Transforming Plastic into High Quality Sewing Threads

April 17, 2024

Hellen Munyasa sorting thread in the production room

UNDP Uganda/Joel Akena

Plastic waste presents a serious global challenge. According to the United Nations, the world is producing 430 million Tonnes of plastic per year – a staggering 66% of which are only used for a short period of time, including single-use plastics such as water bottles, food packaging and plastic utensils. This brief life cycle has consequences: every day, the equivalent of over 2,000 garbage trucks full of plastic are dumped into our oceans, rivers, and lakes. As a result, plastic pollution is set to triple by 2060 if no action is taken.

In Uganda alone, current statistics from the National Environment Management Authority (NEMA) show that the country generates 600 metric tonnes of plastics daily. About 40% of plastic waste is collected for disposal and 60% is left in the environment. Kampala, Uganda’s capital city, itself generates 800,000 metric tonnes of plastic every year.

Faced with such urgency, Hellen Munyasa, a youth partner under the United Nations Development Programme’s (UNDP) Youth4Business Innovation and Entrepreneurship Facility is innovatively transforming plastics to high quality sewing threads through her company Helton Traders.

Hellen Munyasa holding a thread role at the final production point

UNDP Uganda/Joel Akena

Through an innovative recycling process, the start-up collects plastic, shreds it into small pieces, mixes it with cotton waste, and transforms it into thread which is later sold in markets across Uganda.

By manufacturing locally, Helton Traders reduces costs incurred by textile traders from import taxes, transportation and enables faster delivery (4-7 days) to customers. Their sustainable and eco-friendly practices also appeal to businesses seeking an environmentally conscious supply chain.

"When UNDP came in, they greatly helped us, and they are still helping us. We received a grant and are also receiving business training and mentorship. Through the forums we attended, we have been able to understand our business very well and have also been connected to major players in the manufacturing industry. This has enabled us to be investor ready,” said Hellen Munyansa, Helton Traders.

With UNDP's support, Hellen has been able to forge partnerships with major stakeholders in the manufacturing industry, like Fine Spinners who have provided her with the machinery to produce final products for the market. Through platforms like YouthConnekt Africa, she has also connected to other young entrepreneurs in Kigali and Nairobi to generate ideas.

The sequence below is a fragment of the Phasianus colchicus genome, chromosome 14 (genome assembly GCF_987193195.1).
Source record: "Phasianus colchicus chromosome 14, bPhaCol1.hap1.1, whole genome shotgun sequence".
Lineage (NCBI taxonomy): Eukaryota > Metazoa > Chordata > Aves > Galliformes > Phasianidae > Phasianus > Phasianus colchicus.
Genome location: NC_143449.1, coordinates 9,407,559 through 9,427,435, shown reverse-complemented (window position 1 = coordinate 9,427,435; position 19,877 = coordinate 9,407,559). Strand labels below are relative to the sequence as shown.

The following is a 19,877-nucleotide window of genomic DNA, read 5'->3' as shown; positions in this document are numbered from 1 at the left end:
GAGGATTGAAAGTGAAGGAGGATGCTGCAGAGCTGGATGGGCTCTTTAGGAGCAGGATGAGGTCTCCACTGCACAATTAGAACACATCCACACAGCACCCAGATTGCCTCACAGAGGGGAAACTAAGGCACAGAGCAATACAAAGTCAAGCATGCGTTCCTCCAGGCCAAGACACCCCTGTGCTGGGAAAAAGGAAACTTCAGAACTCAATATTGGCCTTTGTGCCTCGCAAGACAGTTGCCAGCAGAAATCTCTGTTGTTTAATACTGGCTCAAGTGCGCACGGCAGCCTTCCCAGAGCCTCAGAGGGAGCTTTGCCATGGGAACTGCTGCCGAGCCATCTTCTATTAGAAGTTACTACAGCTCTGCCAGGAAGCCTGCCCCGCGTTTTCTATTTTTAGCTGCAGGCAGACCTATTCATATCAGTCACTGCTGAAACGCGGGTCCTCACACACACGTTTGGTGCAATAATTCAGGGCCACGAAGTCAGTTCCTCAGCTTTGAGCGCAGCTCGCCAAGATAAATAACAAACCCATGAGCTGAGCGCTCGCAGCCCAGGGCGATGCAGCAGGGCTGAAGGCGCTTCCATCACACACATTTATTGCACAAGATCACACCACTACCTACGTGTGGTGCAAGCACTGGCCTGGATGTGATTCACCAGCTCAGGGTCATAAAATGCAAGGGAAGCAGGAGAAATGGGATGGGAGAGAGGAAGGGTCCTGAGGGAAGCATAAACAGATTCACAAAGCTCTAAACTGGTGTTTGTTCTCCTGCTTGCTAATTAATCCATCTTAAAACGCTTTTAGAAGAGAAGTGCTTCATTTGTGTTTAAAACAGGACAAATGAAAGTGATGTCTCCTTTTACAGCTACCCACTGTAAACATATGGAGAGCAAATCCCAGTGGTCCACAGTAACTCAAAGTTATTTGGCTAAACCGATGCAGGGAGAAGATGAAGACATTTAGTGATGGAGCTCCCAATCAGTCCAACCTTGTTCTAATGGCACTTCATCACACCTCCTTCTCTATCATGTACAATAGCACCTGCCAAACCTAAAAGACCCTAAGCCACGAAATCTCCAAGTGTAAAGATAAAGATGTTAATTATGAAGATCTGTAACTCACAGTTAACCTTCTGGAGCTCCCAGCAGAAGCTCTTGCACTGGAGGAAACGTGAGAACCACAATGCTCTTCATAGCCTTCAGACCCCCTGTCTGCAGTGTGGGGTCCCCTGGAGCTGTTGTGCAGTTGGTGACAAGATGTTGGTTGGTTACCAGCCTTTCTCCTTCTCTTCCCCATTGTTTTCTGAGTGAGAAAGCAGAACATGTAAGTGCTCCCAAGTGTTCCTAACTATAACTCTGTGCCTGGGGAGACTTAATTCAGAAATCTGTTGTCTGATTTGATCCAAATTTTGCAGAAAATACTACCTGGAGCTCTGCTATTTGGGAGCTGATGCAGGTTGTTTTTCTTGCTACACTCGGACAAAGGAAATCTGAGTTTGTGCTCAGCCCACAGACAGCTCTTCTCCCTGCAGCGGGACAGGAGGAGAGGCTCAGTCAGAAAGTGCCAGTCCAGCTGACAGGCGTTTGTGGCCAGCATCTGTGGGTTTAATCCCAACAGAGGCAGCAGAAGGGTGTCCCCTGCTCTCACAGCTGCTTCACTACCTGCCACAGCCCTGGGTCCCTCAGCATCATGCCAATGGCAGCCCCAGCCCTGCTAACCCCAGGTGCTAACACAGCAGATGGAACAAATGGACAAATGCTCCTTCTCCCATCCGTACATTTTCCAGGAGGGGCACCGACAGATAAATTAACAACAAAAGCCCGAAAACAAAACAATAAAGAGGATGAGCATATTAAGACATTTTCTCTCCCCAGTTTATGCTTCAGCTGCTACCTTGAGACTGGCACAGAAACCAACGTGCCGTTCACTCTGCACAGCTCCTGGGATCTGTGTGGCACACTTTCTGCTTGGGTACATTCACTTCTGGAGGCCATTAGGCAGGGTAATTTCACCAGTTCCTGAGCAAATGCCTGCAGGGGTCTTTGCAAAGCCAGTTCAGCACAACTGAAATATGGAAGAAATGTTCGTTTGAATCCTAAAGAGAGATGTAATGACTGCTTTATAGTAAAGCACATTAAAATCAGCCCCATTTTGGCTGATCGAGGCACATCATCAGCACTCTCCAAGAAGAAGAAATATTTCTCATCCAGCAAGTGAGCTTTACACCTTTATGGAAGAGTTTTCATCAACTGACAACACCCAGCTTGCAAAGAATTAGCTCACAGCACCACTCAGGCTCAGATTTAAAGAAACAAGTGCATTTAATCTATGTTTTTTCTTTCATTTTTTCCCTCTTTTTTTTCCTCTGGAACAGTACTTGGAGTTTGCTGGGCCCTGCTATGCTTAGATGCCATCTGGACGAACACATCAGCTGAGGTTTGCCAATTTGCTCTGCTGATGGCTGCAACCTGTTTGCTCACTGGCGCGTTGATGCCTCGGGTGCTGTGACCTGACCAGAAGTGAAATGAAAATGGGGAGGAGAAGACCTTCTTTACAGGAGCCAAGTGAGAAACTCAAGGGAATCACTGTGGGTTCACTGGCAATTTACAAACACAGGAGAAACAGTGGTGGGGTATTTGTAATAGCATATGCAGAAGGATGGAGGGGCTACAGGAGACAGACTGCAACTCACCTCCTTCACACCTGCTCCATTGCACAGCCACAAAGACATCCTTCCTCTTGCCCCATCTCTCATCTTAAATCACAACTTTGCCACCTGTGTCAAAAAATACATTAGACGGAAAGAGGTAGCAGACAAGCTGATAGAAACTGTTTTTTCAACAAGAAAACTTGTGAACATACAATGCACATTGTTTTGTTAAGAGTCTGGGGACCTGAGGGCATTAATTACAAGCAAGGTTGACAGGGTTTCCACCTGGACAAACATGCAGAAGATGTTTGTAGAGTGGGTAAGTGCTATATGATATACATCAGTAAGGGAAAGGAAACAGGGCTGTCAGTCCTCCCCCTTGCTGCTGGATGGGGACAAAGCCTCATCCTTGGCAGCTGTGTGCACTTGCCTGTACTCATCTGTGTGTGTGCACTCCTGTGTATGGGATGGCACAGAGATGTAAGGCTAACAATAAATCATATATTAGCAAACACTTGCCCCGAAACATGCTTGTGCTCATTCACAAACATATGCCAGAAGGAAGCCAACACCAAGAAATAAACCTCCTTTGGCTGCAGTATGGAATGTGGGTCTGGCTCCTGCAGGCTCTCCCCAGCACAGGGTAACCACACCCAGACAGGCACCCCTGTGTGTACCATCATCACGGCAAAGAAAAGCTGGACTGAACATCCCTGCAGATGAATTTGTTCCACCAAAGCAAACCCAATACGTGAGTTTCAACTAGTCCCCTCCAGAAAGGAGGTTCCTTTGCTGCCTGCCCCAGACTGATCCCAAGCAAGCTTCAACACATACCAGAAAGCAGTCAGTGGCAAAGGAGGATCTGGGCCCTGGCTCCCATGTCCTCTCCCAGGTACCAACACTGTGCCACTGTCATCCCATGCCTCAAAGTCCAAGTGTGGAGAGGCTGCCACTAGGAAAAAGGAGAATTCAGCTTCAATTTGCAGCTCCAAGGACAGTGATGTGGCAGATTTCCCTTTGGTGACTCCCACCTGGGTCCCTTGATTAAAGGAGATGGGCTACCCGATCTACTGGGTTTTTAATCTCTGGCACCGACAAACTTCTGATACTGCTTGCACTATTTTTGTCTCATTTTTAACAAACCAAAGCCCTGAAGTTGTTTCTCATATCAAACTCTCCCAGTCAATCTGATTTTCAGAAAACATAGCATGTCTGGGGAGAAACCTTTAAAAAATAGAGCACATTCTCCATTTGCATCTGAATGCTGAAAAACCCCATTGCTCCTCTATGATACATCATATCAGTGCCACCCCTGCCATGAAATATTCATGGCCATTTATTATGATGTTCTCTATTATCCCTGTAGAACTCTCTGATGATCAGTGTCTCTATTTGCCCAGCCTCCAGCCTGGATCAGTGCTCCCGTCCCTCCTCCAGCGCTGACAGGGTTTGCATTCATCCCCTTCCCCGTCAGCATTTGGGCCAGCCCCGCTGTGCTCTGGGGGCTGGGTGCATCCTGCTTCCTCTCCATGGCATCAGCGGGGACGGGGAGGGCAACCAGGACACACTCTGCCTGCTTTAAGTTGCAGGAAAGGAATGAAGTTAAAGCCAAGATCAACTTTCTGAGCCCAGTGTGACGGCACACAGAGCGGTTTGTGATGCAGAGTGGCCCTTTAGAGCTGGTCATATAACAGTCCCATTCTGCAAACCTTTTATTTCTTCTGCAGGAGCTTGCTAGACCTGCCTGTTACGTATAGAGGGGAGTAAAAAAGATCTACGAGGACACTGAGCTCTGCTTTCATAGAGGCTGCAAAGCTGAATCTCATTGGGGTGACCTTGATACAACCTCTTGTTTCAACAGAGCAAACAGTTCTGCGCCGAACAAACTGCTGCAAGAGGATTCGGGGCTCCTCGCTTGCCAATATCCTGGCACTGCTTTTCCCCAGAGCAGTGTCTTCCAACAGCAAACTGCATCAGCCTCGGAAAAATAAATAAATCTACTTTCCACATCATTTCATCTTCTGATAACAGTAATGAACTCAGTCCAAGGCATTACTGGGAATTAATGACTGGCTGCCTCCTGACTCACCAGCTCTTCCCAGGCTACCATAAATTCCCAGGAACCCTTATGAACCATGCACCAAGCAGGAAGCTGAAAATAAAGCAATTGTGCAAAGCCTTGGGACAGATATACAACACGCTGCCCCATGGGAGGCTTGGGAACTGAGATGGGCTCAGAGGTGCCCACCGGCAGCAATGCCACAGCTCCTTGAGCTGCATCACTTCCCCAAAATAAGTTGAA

Hellen Munyasa holding her packaged thread ready for market

UNDP Uganda/Joel Akena

As the world commemorates World Creativity and Innovation Day 2024 on 21st April, the voices and visions of creative and innovative entrepreneurs such as Hellen Munyasa must be amplified. Voices that advance creativity, innovation, entrepreneurship, and environmental protection as pathways to human development and empowerment of marginalized groups, particularly women and youth. 

Factory workers sew textiles using thread from Helton Traders

UNDP Uganda/Joel Akena

It is on this note that UNDP is working with the Government of Uganda and stakeholders to nurture Uganda’s creatives ecosystem, providing support to young entrepreneurs like Hellen who depend on the growth of this sector for their livelihood, and to create job opportunities for more young people. Hellen is a participant and beneficiary of the UNDP Innovation Challenge, which has supported 49 different individuals and enterprises in the creatives and cultural industry of Uganda.

The UNDP in Uganda Country Programme for 2021-2025, has prioritized inclusive and sustainable growth with a major focus on the youth. UNDP is already implementing the following initiatives to promote and support creative industries:

  • Youth4Business Innovation and Entrepreneurship Facility.

  • SMEs4Trade initiative with a focus on harnessing the African Continental Free Trade Area (AfCFTA).

  • PEARL Innovation Challenge in tourism.

  • Rapid Project to Harness Nature and Technology to recover and build back a resilient tourism sector.

  • Youth Re-Skilling and Entrepreneurship Training to tackle critical skills gaps. 

Plastic pollution threatens our health, the environment, and socio-economic development. As we strive toward zero waste communities, we need everyone on board – Government, private sector, development partners, civil society, creatives, innovators, entrepreneurs, and communities – to tackle this global challenge and achieve a sustainable future for all. This is a call to action for all: join forces and address one of the most urgent challenges we face. Together, we can create a future that is more sustainable, resilient, and fair. Yes, it's possible!

 By Joel Akena, Communications Specialist